“Some of Emerson’s most striking ideas about morality and truth follow from his process metaphysics:  that no virtues are final or eternal,  all being initial;  that truth is a matter of glimpses,  not steady views.  We have a choice”,  Goodman asserts Emerson as saying in ‘Intellect’;  “between truth and repose,  but we cannot have both”.  Adds Goodman:  in Emerson’s view,  “one finds God only in the present:  ‘God is,  not was’.”  (In contrast,  what Emerson calls  ‘historical Christianity’ proceeds  ‘as if God were dead.’)  Finally,  “even history,  which seems obviously about the past,  has its true use,” writes Goodman,  “which seems obviously of the past,  has its true use,  Emerson holds”  —    and here I must confess myself somewhat of the same mind so long as one is led by the evidence  —  “as the servant of the present:  ‘The student is to read history actively,’  Emerson declares,  ‘to  esteem his own life the text,  and  books   the commentary’.”

I stress Emerson as philosopher here,  not poet or stylist,  because that is,  so to speak,  the global and not the local Emeson,  the continuing root of his power,  and always has been,  sometimes perhaps problematically;  one thinks of  George  Stack’s view  in  Nietzsche and Emerson: an Elective Affinity,  wherein he,  like  David Mickics,  notes that  “Emerson’s radical thoughts profoundly influenced the development of Nietzsche’s central ideas.”  Whatever Nietzsche was,  Robert Gooding-Williams was certainly correct to write of  “the recureent allusions in contemporary debates about modernity,  modernism and post-modernism”  to the work of that violently anti-Christian thinker who be nonetheless one of the most striking philosophical teachers of the last century.

I would prefer to stake Emerson’s claim as a modernist on his straightforward declaration that self-consciousness,  the supreme modernist characteristic in my view,  was the chief vector of his time;  “the key to the period,”  he asserted in a lecture to the Concord Lyceum ,  “is that the mind became aware of itself.”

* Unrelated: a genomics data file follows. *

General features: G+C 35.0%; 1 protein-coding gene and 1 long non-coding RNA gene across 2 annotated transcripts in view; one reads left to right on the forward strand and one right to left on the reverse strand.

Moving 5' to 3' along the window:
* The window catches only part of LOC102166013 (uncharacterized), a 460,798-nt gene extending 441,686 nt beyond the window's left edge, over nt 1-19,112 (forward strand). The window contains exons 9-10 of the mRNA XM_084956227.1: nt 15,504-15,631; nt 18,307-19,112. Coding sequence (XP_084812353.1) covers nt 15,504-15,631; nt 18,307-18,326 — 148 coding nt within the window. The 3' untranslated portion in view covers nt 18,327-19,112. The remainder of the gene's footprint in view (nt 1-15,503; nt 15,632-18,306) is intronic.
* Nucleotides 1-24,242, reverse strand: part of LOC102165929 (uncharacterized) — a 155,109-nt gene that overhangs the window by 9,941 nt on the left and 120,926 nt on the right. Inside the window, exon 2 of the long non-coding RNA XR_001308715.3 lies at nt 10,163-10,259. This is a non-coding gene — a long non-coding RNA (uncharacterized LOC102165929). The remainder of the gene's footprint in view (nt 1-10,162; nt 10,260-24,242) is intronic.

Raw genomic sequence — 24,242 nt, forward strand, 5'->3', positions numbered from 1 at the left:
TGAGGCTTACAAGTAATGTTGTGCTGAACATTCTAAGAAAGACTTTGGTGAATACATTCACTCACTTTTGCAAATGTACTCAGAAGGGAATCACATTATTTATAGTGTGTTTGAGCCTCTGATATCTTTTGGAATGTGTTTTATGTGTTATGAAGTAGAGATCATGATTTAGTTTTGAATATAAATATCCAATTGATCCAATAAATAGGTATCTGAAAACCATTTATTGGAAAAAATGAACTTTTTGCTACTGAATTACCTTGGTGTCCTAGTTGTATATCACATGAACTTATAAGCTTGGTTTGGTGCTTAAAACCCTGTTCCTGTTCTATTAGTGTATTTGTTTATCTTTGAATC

Sigmund Freud,  when he studied under Pierre Janet,  was frankly  “dazzled”  —  Freud’s biographer’s word  —  by the French neurologist and psychologist.  So too was Boston when in 1904 Janet lectured in Copley Square for the Lowell Institute,  and then again  two years later at Harvard Medical School.  Freud,  if he could only approve  —  never mind that Janet,  like William James,  distinctly disliked Freud’s sexual theories  —  must also have been annoyed. Meanwhile,  Boston,  on the verge of challenging Paris and Vienna as the western medical centers in the 1900s,  kept more than a careful watch on Freud.  The first mention of him by an American came in 1894 in a review by James in  Psychological Review and we have the word of Freud’s biographer,  Ernest Jones,  for it that  “it was another Bostonian,  physician James Jackson Putnam  who published in The Journal of Abnotmal Psychology in 1906 the first paper in English on psychoanalysis and the first adequate account of it as used at the Massachusetts General Hospital.

A Freudian afterall,  Freud surely fretted,  as perhaps is suggested by his writing in later years according to Jones to a colleague:  “Who could have known that over there in America,  only an hour from Boston,  there was a respectable old gentleman . . . who would . . . as he expressed it,  ‘ring the bell for us?'”  And that only three years after Janet’s brilliant Boston appearance.  Who indeed.  But the Boston city-state has many provinces no foreigner could have been expected to know,  each as the late John Coolidge of Harvard used to say created by Boston for its own purposes.  Not not the least of these  be the city of Worcester,  where G.  Stanley Hall,  a former student of William James and the holder of Harvard’s first PhD in pyschology, was the president of Clark University, a small,  graduate-student-only institution about which he wished to make a noise on its 20th anniversary. Hall and James had long since parted ways, and Putnam at first thought Clark too out of the way.  But in the event it was to be only three years after Putnam’s historic paper on Freud,  itself 12 years after James’s,  that Freud’s bell would be well and truly rung and at Clark.

It is perhaps significant that it was not to the president’s house at Clark but to the Back Bay town house of Putnam’s colleague,  Morton Prince,  that Ernest Jones travelled as something like Freud’s agent in 1908  “to lay the groundwork for the Clark event.”  Jones , in his biography of Freud,  writes of  “long talks”  with Putnam,  who along with one or two others foregathered quite deliberately to receive Jones.  “In the autumn of 1908,  while staying with Morton Prince in Boston,  I held two or three colloquiums”,  Jones wrote.  Years later,  Freud scholar Nathan Hale put the matter in its largest frame of reference: